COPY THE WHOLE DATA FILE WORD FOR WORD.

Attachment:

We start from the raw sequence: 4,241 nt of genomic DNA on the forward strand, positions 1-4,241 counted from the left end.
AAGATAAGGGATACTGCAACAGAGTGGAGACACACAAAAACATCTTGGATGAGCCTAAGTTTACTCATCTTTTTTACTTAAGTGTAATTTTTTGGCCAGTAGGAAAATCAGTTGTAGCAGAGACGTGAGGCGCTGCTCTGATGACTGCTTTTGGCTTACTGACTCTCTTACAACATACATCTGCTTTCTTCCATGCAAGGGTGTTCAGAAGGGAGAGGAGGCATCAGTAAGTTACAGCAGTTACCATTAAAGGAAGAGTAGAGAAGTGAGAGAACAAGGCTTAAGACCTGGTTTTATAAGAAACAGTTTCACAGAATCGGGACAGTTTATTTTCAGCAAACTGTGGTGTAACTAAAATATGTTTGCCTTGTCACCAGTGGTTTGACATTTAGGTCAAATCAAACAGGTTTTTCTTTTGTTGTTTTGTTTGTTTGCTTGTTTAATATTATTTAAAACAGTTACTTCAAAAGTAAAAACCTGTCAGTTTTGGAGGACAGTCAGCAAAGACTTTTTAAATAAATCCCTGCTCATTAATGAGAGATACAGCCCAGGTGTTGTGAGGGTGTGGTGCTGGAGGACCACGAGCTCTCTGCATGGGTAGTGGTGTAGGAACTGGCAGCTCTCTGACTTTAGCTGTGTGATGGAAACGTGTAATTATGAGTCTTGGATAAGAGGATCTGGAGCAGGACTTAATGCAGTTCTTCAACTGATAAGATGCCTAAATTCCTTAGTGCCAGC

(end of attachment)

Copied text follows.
We start from the raw sequence: 4,241 nt of genomic DNA on the forward strand, positions 1-4,241 counted from the left end.
AAGATAAGGGATACTGCAACAGAGTGGAGACACACAAAAACATCTTGGATGAGCCTAAGTTTACTCATCTTTTTTACTTAAGTGTAATTTTTTGGCCAGTAGGAAAATCAGTTGTAGCAGAGACGTGAGGCGCTGCTCTGATGACTGCTTTTGGCTTACTGACTCTCTTACAACATACATCTGCTTTCTTCCATGCAAGGGTGTTCAGAAGGGAGAGGAGGCATCAGTAAGTTACAGCAGTTACCATTAAAGGAAGAGTAGAGAAGTGAGAGAACAAGGCTTAAGACCTGGTTTTATAAGAAACAGTTTCACAGAATCGGGACAGTTTATTTTCAGCAAACTGTGGTGTAACTAAAATATGTTTGCCTTGTCACCAGTGGTTTGACATTTAGGTCAAATCAAACAGGTTTTTCTTTTGTTGTTTTGTTTGTTTGCTTGTTTAATATTATTTAAAACAGTTACTTCAAAAGTAAAAACCTGTCAGTTTTGGAGGACAGTCAGCAAAGACTTTTTAAATAAATCCCTGCTCATTAATGAGAGATACAGCCCAGGTGTTGTGAGGGTGTGGTGCTGGAGGACCACGAGCTCTCTGCATGGGTAGTGGTGTAGGAACTGGCAGCTCTCTGACTTTAGCTGTGTGATGGAAACGTGTAATTATGAGTCTTGGATAAGAGGATCTGGAGCAGGACTTAATGCAGTTCTTCAACTGATAAGATGCCTAAATTCCTTAGTGCCAGC